Boston Red Sox make several front office, coaching staff, roster decisions

Sep 17, 2016; Boston, MA, USA; Boston Red Sox president of baseball operations Dave Dombrowski looks on during the third inning against the New York Yankees at Fenway Park. Mandatory Credit: Winslow Townson-USA TODAY Sports
Sep 17, 2016; Boston, MA, USA; Boston Red Sox president of baseball operations Dave Dombrowski looks on during the third inning against the New York Yankees at Fenway Park. Mandatory Credit: Winslow Townson-USA TODAY Sports /

The Boston Red Sox have already started the offseason with some management and player changes. Here is a brief look at some of them.

Time for a closet cleaning on some issues that surfaced with the Boston Red Sox as we all observed our former general manager abolish another curse and capture another trophy. What is that Dave? Three to your one?

The Red Sox may not bask in the glory of a World Series championship, but they do have an abundance of new titles added to the ever expanding corporate depth chart. The latest (surprise) is another vice president – Frank Wren – as his latest is Senior VP of Player Personnel. Being appointed a VP with the Red Sox is about as significant as being named an assistant manager at a 7-11.

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The corporate wheels did not stop at Wren as several other additions to the layer staff was noted. What caught my itty bitty attention span was ex-pitcher Dave Bush – no known connection to Billy Bush – brought into the payroll wagon as Pitching Development Assistant.

Apparently Bush is now under the auspices of Brian Bannister, who is VP of Pitching Development and Assistant Pitching Coach. Bannister was originally hired as somewhat of a metrics guru and when the pitching staff went south was “promoted” to assistant coach. This represented – at least to me – an attempt to meld together metrics into the reality of the mechanics of pitching.

Bannister, a former pitcher, may have had an impact since the staff turned it around when he took on the new pitching gig. Now Bush will be added to the management roster to continue to apply the work of Bannister to the staff.

The Red Sox also made other acknowledgments of the corporate shuffle as promotions, or at least titles, were handed out for those that chose to stay and not go west. But how do you pay for this? Why a Red Sox tradition that I believe dates back to when George Washington chased those pesky Redcoats out of town – you raise ticket prices.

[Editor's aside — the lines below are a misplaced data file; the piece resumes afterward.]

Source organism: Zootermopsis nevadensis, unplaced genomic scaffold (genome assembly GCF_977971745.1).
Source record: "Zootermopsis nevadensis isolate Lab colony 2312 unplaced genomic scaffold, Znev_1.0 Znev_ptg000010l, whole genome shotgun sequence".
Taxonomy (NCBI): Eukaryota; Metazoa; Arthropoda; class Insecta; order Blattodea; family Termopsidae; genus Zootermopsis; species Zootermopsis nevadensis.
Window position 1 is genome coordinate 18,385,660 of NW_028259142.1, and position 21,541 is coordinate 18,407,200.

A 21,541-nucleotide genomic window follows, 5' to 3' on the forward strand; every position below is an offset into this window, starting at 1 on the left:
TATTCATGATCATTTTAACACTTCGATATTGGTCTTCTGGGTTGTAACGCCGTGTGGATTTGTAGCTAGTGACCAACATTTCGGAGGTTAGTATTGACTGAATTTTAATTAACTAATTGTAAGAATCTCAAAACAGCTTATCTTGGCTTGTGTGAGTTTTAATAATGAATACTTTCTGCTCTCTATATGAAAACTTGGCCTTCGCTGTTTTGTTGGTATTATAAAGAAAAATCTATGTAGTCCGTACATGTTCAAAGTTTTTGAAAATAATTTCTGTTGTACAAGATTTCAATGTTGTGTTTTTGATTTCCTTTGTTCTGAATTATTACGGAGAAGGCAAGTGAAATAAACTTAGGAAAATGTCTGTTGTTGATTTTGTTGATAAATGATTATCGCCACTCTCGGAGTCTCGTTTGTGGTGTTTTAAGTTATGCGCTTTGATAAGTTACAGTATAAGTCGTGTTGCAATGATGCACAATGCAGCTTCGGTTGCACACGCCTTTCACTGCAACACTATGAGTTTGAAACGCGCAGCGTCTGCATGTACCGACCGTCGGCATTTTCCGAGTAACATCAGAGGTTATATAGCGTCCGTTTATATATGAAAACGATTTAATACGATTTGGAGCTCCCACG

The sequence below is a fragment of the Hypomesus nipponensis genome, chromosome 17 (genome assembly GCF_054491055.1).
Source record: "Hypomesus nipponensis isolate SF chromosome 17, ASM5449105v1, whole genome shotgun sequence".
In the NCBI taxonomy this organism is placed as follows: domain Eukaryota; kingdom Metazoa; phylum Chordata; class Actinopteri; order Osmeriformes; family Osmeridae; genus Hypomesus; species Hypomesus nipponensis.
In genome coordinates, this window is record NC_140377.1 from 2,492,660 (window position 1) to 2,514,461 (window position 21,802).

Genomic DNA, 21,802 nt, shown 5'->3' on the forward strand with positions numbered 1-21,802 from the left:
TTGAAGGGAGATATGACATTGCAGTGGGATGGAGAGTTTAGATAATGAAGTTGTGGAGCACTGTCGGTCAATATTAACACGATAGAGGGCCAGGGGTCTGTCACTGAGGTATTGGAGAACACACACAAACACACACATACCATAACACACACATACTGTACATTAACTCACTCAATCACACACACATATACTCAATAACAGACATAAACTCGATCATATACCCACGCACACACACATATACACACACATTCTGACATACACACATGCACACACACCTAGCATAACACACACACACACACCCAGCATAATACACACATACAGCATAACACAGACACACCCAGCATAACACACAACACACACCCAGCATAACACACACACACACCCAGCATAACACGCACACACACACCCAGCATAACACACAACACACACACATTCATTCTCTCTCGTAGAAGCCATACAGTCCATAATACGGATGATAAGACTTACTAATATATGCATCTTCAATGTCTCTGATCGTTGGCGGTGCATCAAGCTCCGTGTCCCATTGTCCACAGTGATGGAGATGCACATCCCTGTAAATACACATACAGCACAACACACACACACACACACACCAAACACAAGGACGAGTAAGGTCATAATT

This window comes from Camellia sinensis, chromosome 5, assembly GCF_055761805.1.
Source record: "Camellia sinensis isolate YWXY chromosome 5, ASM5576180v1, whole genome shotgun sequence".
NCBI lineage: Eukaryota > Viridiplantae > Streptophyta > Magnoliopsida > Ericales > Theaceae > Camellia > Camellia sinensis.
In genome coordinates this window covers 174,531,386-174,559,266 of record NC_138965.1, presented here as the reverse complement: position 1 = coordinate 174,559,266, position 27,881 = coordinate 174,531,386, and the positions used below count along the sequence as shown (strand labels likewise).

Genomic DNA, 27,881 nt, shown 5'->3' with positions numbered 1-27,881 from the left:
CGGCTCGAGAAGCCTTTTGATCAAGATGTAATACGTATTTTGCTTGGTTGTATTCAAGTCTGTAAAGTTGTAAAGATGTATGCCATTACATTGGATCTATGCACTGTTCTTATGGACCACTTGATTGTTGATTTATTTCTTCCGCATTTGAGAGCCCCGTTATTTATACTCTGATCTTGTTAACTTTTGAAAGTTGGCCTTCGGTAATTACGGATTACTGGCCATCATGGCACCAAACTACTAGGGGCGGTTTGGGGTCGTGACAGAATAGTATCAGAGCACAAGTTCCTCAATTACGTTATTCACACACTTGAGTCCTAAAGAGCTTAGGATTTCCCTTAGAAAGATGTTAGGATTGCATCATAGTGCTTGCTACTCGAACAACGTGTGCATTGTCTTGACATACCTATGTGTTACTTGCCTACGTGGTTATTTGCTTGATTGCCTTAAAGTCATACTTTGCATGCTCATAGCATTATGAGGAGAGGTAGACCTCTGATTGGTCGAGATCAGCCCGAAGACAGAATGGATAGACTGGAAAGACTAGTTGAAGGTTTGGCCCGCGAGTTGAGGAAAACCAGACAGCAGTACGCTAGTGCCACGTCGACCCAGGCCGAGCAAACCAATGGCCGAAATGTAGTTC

The Red Sox are hiking the tab for a figure slightly under three percent, but the brunt of the increase will be placed on the credit cards or equity lines of those holding a high-priced seats. Now a high priced seat is certainly open for debate when you look at Fenway Park, where virtually all tickets are high priced. Where else can you squander a few hundred bucks for a Loge seat only to see some plays on a video screen since not all the field is in your line of sight?

David Price engaged in a Twitter war with fans over his stellar reputation as a pitching piñata when it counts. Reading the responses Mr. Price was about as successful defending his performances as the Polish Calvary was in stopping the German blitzkrieg in 1939.

Price in the postseason calls for medical standby for a baseball Heimlich maneuver since a choke is the expected outcome. Always pleased to see Jon Lester do what is expected with far greater proficiency and cheaper dough.

Why is the FBI wasting their white collar task force on the shenanigans of foundations? What they should be investigating is the $800,000 buyout the Red Sox gave to catcher Ryan Hanigan. Hanigan’s agent is listed as Tom O’Connell and did he have something on management?

If I was a player and saw that type of option I would crawl across a ground glass covered minefield to get into the O’Connell ledger.

The Red Sox also gifted Clay Buchholz with his option that was in excess of $13,000,000 – do I have enough zeros? Buchholz is being rewarded for essentially showing up the last six weeks of the season. Prior to that, he had disappeared. This is the same as getting a divorce and then hitching up with your ex a few months later for a second marriage.

Since history does repeat itself expect Buchholz to have bouts of success and failure during the entire 2017 season. However, the ultimate goal of another sucker – er, team – will be achieved and Buchholz will undoubtedly sign a three-year sinecure somewhere.

Next: Red Sox pick up option on Clay Buchholz, decline Ryan Hanigan

Now the second season begins where the Red Sox can wheel and deal in an attempt to bring a team that is capable of performing somewhat better than the three and out a collection of 2016. Don’t count on it.